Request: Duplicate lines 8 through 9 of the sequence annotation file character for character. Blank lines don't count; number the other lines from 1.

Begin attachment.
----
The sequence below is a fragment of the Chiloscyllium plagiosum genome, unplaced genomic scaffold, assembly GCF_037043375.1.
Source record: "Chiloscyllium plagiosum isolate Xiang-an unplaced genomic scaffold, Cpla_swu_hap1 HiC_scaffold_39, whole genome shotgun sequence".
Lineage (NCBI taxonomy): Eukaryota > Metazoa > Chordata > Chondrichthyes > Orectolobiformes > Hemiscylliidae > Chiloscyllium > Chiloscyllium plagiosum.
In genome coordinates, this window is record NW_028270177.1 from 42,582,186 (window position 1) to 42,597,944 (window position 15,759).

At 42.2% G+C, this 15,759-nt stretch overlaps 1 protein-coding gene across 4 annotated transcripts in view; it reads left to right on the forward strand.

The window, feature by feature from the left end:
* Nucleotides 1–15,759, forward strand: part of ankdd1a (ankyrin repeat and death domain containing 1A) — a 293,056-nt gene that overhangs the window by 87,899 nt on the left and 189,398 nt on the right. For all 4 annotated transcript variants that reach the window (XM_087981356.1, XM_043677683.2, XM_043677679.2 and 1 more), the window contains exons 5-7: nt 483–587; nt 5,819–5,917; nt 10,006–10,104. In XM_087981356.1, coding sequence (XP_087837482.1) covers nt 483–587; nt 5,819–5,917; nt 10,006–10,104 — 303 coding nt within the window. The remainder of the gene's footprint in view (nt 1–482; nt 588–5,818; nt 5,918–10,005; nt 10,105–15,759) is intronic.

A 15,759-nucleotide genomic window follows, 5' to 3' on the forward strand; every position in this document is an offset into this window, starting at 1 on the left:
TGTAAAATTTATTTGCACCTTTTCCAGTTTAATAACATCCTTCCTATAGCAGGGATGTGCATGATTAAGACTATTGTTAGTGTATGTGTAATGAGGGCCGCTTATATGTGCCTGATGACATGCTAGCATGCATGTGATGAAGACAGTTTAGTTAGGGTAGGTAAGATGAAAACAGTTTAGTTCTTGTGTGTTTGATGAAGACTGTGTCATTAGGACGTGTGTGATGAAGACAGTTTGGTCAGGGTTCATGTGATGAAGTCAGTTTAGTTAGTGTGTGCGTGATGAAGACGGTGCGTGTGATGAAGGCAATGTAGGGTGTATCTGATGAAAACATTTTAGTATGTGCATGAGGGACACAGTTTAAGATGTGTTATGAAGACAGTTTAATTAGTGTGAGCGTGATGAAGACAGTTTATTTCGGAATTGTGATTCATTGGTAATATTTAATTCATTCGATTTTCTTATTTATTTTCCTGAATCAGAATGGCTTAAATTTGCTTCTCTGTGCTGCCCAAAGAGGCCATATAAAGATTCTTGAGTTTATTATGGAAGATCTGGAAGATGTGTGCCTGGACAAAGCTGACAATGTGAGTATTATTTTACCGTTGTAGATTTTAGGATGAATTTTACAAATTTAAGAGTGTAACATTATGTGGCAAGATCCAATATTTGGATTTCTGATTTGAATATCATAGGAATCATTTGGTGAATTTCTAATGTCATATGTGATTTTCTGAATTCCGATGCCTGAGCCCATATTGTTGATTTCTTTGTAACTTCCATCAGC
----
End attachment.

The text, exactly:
A 15,759-nucleotide genomic window follows, 5' to 3' on the forward strand; every position in this document is an offset into this window, starting at 1 on the left:
TGTAAAATTTATTTGCACCTTTTCCAGTTTAATAACATCCTTCCTATAGCAGGGATGTGCATGATTAAGACTATTGTTAGTGTATGTGTAATGAGGGCCGCTTATATGTGCCTGATGACATGCTAGCATGCATGTGATGAAGACAGTTTAGTTAGGGTAGGTAAGATGAAAACAGTTTAGTTCTTGTGTGTTTGATGAAGACTGTGTCATTAGGACGTGTGTGATGAAGACAGTTTGGTCAGGGTTCATGTGATGAAGTCAGTTTAGTTAGTGTGTGCGTGATGAAGACGGTGCGTGTGATGAAGGCAATGTAGGGTGTATCTGATGAAAACATTTTAGTATGTGCATGAGGGACACAGTTTAAGATGTGTTATGAAGACAGTTTAATTAGTGTGAGCGTGATGAAGACAGTTTATTTCGGAATTGTGATTCATTGGTAATATTTAATTCATTCGATTTTCTTATTTATTTTCCTGAATCAGAATGGCTTAAATTTGCTTCTCTGTGCTGCCCAAAGAGGCCATATAAAGATTCTTGAGTTTATTATGGAAGATCTGGAAGATGTGTGCCTGGACAAAGCTGACAATGTGAGTATTATTTTACCGTTGTAGATTTTAGGATGAATTTTACAAATTTAAGAGTGTAACATTATGTGGCAAGATCCAATATTTGGATTTCTGATTTGAATATCATAGGAATCATTTGGTGAATTTCTAATGTCATATGTGATTTTCTGAATTCCGATGCCTGAGCCCATATTGTTGATTTCTTTGTAACTTCCATCAGC